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Learning from the Maya About Diversity, Culture and Ecology~Teacher’s and Parent’s Guide
with Maya Arts and Crafts of Guatemala/Artes y Artesanías Mayas de Guatemala Coloring Book


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Lesson 3. Put It in a Reusable Bag: Relating Maya
Arts and Crafts to Ecology
(Grades 2-5)

Best used after Lesson 3: Bags, Baskets, Bundles, Gourds, and Nets

Goals

To help students

  • to realize that Maya people can teach us about taking better care of our environment and Mother Earth through their use of long lasting bags and nets made of natural materials
  • to gain understanding of how different materials biodegrade or do not decompose well

Background

Background Information Often the Maya themselves know how to make the bags and nets they need. Artisans in many places throughout Guatemala construct them from several kinds of materials, including wool and cotton, (see page 10) and many also have attractive traditional designs. The boy making a small shoulder bag (see page 11) and the man fashioning a large cargo net (see page 12) use the biodegradable fibers of the large leaves of maguey plants. (See background on page 11.) Such bags, or anything made of natural materials can biodegrade without polluting and become a part of the earth again through decomposition. Of course, growing the plant materials for making bags and other crafts must be managed carefully to replenish what is used.

Maya bags made of maguey fibers
In a Maya household, bags and ropes made of maguey fibers, hang from a natural hook made from a tree limb.

The Maya make bags and nets that last a long time, and by reusing them they have less need of plastic bags. Before about thirty years ago, they hardly used plastic bags or anything of made plastic at all. Even today, in Guatemala a customer buying a food item in a market or store might receive it wrapped in a large banana leaf! Shoppers bring their own bags or other containers to carry home purchases. Yet now in Guatemala — as in Canada and the USA — plastic bags are often given to buyers. At the same time, more people everywhere (including the Maya) are using long lasting bags of natural materials as they become aware of their ecological importance.

Still, large numbers of people use plastic bags resulting in litter which pollutes the environment. Because plastic does not generally biodegrade, such trash makes cities and the countryside ugly and can contain harmful chemicals that damage the environment. In Guatemala, plastic garbage may be at times burned, releasing poisonous smoke.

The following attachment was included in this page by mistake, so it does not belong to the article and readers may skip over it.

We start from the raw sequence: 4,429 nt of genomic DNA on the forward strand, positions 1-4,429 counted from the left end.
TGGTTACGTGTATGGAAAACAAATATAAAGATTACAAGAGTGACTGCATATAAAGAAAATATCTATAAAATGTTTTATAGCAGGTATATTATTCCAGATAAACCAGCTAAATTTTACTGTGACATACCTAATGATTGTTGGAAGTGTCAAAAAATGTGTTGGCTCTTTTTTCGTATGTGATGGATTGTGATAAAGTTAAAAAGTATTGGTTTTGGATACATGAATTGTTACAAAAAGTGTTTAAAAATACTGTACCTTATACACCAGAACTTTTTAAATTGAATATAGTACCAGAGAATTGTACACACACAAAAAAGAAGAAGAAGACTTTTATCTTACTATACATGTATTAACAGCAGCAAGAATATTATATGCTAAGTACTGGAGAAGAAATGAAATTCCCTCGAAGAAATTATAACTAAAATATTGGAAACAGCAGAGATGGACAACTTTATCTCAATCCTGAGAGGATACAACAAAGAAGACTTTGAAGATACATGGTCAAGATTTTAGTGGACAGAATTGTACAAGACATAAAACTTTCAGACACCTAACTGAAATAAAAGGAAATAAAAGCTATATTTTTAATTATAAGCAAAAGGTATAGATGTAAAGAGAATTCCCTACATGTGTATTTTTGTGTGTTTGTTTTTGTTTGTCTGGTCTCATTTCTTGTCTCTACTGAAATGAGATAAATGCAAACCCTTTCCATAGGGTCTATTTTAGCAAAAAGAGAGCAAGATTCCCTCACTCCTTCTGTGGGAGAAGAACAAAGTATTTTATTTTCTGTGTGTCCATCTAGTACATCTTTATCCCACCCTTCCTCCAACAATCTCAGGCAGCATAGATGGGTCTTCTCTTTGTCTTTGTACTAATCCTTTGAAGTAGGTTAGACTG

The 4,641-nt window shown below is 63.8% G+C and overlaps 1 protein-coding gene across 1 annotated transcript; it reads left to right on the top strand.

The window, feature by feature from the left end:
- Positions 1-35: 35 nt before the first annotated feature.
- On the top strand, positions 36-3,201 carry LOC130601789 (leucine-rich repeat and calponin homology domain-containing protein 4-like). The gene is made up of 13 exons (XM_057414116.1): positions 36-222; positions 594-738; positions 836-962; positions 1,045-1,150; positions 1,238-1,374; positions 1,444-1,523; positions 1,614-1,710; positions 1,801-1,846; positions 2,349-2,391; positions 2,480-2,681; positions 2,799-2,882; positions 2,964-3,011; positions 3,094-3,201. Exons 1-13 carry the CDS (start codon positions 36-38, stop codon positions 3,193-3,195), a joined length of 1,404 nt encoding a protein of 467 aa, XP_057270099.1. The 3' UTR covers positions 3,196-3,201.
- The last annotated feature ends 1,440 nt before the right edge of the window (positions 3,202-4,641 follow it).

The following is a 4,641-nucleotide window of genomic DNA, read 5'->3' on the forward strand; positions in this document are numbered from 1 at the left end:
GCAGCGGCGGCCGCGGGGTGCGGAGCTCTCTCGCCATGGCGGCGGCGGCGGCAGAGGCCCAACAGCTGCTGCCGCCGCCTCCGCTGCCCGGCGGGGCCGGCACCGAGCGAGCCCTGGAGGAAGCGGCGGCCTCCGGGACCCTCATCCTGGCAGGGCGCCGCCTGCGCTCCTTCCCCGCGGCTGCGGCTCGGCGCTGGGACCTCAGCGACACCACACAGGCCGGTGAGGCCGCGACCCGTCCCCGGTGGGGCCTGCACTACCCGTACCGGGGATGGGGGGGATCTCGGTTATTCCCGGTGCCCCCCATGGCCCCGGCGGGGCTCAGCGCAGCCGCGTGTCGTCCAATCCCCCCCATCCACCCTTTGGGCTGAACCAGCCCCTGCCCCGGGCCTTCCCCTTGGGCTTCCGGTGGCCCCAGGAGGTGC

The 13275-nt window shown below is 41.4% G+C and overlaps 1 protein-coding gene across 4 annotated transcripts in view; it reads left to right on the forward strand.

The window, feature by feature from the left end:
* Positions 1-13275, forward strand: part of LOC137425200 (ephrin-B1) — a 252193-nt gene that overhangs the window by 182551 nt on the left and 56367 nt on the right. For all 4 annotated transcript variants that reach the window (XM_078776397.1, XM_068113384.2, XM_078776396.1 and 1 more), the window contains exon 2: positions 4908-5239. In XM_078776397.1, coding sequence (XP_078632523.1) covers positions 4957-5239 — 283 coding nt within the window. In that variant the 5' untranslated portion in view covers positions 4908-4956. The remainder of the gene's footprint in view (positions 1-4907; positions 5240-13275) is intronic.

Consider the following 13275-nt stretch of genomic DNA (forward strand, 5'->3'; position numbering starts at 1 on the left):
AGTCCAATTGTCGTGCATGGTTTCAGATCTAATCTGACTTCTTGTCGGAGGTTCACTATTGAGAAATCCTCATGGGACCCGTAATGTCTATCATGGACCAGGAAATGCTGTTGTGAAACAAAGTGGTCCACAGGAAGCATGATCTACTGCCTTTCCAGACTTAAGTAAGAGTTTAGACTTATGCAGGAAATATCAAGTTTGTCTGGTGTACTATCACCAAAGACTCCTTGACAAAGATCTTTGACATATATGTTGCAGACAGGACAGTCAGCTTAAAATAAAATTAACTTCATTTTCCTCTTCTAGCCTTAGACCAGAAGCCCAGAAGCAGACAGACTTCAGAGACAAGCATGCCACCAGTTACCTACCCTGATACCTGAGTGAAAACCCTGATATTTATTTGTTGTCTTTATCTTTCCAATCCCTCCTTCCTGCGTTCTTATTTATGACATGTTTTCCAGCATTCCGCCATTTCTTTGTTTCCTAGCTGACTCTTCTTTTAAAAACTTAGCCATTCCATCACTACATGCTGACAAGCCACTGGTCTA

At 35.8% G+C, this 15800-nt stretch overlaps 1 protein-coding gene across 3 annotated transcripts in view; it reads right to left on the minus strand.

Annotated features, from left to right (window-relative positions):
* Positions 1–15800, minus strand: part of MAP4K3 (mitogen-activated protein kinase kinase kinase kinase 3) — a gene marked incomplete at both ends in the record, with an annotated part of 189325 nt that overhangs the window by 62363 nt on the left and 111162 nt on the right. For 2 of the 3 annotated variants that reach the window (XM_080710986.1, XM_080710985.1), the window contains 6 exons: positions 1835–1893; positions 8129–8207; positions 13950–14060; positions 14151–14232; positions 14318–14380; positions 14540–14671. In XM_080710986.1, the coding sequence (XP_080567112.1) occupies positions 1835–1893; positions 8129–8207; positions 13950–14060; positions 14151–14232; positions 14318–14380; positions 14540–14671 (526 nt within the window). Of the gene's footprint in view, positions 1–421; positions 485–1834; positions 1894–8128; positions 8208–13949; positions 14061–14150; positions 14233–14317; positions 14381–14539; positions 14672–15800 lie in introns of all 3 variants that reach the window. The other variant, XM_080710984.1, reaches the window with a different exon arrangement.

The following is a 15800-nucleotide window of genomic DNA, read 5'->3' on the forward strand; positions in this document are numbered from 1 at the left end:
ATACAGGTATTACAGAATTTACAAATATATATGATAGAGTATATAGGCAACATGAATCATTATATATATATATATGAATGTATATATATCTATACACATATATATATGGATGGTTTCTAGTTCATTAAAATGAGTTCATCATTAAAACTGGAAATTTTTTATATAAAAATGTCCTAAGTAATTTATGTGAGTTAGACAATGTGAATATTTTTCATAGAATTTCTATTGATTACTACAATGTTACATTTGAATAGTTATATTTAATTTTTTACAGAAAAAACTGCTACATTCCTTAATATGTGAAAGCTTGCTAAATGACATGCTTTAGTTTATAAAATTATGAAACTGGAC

Research to produce biodegradable plastics bags has had some success and various stores in England give them to customers. Still, nearly everywhere, even if stores and supermarkets often give shoppers recyclable bags they are non-biodegradable. Long lasting bags win out as the best choice for those who want to contribute to the health of our Mother Earth. The Mayas’ bags and nets made of natural biodegradeable materials give us a good example to follow.

Knowing about the amount of time required to biodegrade different kinds of garbage helps us to realize the great importance of recycling and reusing as many things as possible. The following short list shows the length of time required to decompose the following materials:

bags made of plastic
Bags made from plastic for sale in a Guatemala market. In another area of the market bags made of natural materials would be found.

paper ---> 1 month

cotton cloth ---->  5 months

rope made of sisal ------> 14 months

a piece of wood --------------------> 13 years

a tin can ------------------------------------> 100 years

an aluminum can -----------------------------------> 500 years

a plastic container ---------> it is not known how long it will take to decompose, perhaps never!

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